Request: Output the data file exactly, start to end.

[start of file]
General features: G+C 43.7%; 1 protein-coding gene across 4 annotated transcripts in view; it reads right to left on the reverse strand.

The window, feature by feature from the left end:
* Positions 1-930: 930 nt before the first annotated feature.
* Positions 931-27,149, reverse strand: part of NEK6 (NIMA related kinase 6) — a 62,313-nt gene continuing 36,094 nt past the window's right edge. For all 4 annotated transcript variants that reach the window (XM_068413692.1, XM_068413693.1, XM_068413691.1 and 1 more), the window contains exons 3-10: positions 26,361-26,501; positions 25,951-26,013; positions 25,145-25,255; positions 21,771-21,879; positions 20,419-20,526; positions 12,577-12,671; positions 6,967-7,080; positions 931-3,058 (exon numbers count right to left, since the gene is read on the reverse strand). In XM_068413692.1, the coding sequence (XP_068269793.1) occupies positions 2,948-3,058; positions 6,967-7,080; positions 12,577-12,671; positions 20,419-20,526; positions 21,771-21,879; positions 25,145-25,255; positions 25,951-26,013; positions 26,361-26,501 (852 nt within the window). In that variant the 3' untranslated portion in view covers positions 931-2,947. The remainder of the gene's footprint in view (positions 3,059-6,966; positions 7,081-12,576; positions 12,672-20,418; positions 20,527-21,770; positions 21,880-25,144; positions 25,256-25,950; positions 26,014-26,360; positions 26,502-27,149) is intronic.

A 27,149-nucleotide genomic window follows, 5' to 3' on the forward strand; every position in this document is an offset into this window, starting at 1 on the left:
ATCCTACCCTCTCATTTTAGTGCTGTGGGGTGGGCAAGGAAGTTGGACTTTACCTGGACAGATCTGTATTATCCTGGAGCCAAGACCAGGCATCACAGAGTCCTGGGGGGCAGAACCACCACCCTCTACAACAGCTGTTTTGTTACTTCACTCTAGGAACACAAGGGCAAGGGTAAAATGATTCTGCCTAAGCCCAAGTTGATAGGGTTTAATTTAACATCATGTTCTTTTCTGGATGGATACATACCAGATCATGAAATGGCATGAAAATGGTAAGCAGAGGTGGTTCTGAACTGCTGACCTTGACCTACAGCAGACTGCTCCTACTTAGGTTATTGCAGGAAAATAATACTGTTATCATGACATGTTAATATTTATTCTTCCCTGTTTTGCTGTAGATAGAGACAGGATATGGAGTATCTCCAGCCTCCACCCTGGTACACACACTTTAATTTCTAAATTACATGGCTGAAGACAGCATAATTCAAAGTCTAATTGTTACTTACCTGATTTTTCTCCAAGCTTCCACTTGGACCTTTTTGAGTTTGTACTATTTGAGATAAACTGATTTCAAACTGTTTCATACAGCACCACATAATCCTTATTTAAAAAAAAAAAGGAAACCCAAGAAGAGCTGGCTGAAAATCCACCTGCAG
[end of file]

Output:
General features: G+C 43.7%; 1 protein-coding gene across 4 annotated transcripts in view; it reads right to left on the reverse strand.

The window, feature by feature from the left end:
* Positions 1-930: 930 nt before the first annotated feature.
* Positions 931-27,149, reverse strand: part of NEK6 (NIMA related kinase 6) — a 62,313-nt gene continuing 36,094 nt past the window's right edge. For all 4 annotated transcript variants that reach the window (XM_068413692.1, XM_068413693.1, XM_068413691.1 and 1 more), the window contains exons 3-10: positions 26,361-26,501; positions 25,951-26,013; positions 25,145-25,255; positions 21,771-21,879; positions 20,419-20,526; positions 12,577-12,671; positions 6,967-7,080; positions 931-3,058 (exon numbers count right to left, since the gene is read on the reverse strand). In XM_068413692.1, the coding sequence (XP_068269793.1) occupies positions 2,948-3,058; positions 6,967-7,080; positions 12,577-12,671; positions 20,419-20,526; positions 21,771-21,879; positions 25,145-25,255; positions 25,951-26,013; positions 26,361-26,501 (852 nt within the window). In that variant the 3' untranslated portion in view covers positions 931-2,947. The remainder of the gene's footprint in view (positions 3,059-6,966; positions 7,081-12,576; positions 12,672-20,418; positions 20,527-21,770; positions 21,880-25,144; positions 25,256-25,950; positions 26,014-26,360; positions 26,502-27,149) is intronic.

A 27,149-nucleotide genomic window follows, 5' to 3' on the forward strand; every position in this document is an offset into this window, starting at 1 on the left:
ATCCTACCCTCTCATTTTAGTGCTGTGGGGTGGGCAAGGAAGTTGGACTTTACCTGGACAGATCTGTATTATCCTGGAGCCAAGACCAGGCATCACAGAGTCCTGGGGGGCAGAACCACCACCCTCTACAACAGCTGTTTTGTTACTTCACTCTAGGAACACAAGGGCAAGGGTAAAATGATTCTGCCTAAGCCCAAGTTGATAGGGTTTAATTTAACATCATGTTCTTTTCTGGATGGATACATACCAGATCATGAAATGGCATGAAAATGGTAAGCAGAGGTGGTTCTGAACTGCTGACCTTGACCTACAGCAGACTGCTCCTACTTAGGTTATTGCAGGAAAATAATACTGTTATCATGACATGTTAATATTTATTCTTCCCTGTTTTGCTGTAGATAGAGACAGGATATGGAGTATCTCCAGCCTCCACCCTGGTACACACACTTTAATTTCTAAATTACATGGCTGAAGACAGCATAATTCAAAGTCTAATTGTTACTTACCTGATTTTTCTCCAAGCTTCCACTTGGACCTTTTTGAGTTTGTACTATTTGAGATAAACTGATTTCAAACTGTTTCATACAGCACCACATAATCCTTATTTAAAAAAAAAAAGGAAACCCAAGAAGAGCTGGCTGAAAATCCACCTGCAG